New York City jail population is below 9,000 for the first time in 35 years, according to Mayor Bill de Blasio. He said the Big Apple is on track for monthly population below this figure.
“New York City has the lowest incarceration rate of all large U.S. cities and crime rates continue to fall, proving that a large city can have small jails and safe communities,” said Mayor de Blasio.
“We have been carrying out a multi-pronged effort over the course of my first term to shrink our jail population, and this week we have the results: a jail population lowers than it has been in 35 year,” he added.
Outgoing City Council Speaker Melissa Mark-Vierito said “this massive jail population reduction is a milestone in our path to closing Rikers Island.”
She said she is confident this milestone will help advance our progress in closing Rikers even sooner than we anticipated.
“From the lowest crime rate our city has seen in years to this momentous drop in jail population to the Council’s Criminal Justice Reform Act,” said the Speaker.
“Our efforts to make our city more just and secure are delivering results,” Mark-Viverito added. She thanked Mayor de Blasio for his collaboration in establishing a fairer and safe criminal justice system.
Elizabeth Glazer, director of the Mayor’s Office of Criminal Justice said, “The historic reduction of the jail population is the result of many simultaneous efforts aimed at both reducing the number of low risk people who enter our jails and shortening the length of stay.”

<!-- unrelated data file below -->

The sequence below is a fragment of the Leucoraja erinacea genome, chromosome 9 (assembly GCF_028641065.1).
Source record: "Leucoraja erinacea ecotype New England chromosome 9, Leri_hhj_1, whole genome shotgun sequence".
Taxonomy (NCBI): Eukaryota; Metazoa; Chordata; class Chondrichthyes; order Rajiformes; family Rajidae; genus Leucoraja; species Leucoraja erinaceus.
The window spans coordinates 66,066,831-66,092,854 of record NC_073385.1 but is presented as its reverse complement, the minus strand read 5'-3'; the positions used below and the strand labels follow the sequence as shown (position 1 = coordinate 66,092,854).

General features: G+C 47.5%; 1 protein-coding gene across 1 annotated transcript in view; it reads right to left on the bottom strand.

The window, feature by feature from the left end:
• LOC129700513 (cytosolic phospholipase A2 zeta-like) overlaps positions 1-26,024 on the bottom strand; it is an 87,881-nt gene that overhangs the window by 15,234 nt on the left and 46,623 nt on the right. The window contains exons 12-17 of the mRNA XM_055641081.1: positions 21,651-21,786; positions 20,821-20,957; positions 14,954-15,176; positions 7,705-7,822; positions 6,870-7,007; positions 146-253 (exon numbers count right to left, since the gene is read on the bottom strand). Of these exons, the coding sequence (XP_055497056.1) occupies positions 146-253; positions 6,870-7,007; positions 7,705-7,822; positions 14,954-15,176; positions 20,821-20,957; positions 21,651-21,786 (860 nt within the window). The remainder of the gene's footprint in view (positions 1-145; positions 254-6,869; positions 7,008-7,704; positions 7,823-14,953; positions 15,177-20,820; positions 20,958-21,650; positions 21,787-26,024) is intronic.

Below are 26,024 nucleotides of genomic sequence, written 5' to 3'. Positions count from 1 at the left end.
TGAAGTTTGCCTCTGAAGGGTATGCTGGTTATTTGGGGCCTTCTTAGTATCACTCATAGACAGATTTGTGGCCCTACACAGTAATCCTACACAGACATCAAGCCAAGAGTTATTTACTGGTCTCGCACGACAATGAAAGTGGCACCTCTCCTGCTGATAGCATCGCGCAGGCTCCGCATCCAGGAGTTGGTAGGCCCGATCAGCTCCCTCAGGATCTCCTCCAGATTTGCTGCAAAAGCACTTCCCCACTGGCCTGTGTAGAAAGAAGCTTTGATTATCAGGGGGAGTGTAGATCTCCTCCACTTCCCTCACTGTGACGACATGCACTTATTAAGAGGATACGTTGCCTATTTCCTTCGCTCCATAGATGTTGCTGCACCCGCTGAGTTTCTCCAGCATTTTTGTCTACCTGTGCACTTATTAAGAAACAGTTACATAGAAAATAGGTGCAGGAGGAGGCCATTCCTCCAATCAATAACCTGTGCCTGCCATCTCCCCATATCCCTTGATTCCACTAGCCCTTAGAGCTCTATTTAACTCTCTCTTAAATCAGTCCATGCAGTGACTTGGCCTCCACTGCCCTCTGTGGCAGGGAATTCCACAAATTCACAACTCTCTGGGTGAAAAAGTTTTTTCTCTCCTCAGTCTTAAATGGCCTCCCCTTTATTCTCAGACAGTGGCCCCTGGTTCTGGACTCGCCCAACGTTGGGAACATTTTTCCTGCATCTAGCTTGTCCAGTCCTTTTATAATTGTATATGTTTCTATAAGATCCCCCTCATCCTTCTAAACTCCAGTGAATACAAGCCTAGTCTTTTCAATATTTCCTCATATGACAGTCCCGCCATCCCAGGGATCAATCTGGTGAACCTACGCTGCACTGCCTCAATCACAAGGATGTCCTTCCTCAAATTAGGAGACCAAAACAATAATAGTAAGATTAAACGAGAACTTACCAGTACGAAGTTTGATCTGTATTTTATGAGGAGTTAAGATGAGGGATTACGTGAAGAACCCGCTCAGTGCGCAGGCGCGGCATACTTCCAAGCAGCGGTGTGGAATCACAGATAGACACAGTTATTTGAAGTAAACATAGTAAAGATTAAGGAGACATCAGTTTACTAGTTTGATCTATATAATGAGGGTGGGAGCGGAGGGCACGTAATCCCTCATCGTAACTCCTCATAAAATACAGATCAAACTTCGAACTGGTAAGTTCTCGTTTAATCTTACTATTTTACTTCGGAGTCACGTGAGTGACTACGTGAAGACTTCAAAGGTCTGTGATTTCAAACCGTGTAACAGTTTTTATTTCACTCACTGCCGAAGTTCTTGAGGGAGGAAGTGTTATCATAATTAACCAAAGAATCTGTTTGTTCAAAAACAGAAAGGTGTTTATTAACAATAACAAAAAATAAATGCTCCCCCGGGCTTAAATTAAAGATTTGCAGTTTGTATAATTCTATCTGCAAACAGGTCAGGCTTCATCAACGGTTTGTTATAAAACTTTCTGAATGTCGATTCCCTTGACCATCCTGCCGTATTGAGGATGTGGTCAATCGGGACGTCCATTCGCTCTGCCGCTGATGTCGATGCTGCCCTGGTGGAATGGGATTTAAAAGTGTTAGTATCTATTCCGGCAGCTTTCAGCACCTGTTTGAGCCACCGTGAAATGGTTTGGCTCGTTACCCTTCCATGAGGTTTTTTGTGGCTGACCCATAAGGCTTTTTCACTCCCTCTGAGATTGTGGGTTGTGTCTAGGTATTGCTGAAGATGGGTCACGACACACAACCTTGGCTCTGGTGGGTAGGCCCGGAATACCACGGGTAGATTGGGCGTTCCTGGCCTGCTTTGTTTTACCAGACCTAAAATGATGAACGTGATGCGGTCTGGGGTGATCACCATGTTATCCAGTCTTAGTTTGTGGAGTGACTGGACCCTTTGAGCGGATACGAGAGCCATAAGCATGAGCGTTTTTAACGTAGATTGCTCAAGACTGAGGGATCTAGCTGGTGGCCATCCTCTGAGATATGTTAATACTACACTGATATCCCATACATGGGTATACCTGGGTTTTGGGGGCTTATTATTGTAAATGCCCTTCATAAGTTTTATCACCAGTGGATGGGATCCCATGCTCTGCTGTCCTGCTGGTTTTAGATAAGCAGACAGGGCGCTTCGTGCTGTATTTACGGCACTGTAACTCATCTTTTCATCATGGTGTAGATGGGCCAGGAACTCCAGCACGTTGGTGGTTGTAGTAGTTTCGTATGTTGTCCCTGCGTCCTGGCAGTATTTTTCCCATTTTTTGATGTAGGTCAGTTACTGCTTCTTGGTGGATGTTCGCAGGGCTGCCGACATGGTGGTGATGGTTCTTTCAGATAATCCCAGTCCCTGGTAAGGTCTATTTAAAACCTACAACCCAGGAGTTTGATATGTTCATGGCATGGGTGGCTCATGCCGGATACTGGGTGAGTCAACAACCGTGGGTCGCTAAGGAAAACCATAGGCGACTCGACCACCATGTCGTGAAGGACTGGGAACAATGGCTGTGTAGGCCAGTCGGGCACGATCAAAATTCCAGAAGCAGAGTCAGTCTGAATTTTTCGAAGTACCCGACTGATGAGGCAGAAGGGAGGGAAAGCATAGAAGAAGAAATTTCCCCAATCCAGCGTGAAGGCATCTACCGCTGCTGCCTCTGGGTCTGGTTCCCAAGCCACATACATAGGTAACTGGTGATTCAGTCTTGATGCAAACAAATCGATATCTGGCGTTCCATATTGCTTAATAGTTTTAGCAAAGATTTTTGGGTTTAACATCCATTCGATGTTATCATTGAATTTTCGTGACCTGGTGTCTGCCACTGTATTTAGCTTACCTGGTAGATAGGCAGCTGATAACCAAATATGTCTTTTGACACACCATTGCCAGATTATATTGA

“Reducing the jail population is a piece of the seismic changes taking place in New York City to ensure a smaller, safer and fairer justice system,” said Glazer. “We are grateful to our partners inside and outside government and to every New Yorker whose ideas and work continues to push our work forward,” she added.
Cynthia Brann, commissioner, Department of Correction said action taken by the de Blasio administration is a great step forward in the efforts to reduce population and close Rikers Island.
“We are well on our way towards moving into smaller, borough-based facilities that will be safe, easier for visitors to access, and safe the city millions in transportation and upkeep costs,” she added.
By J. Zamgba Browne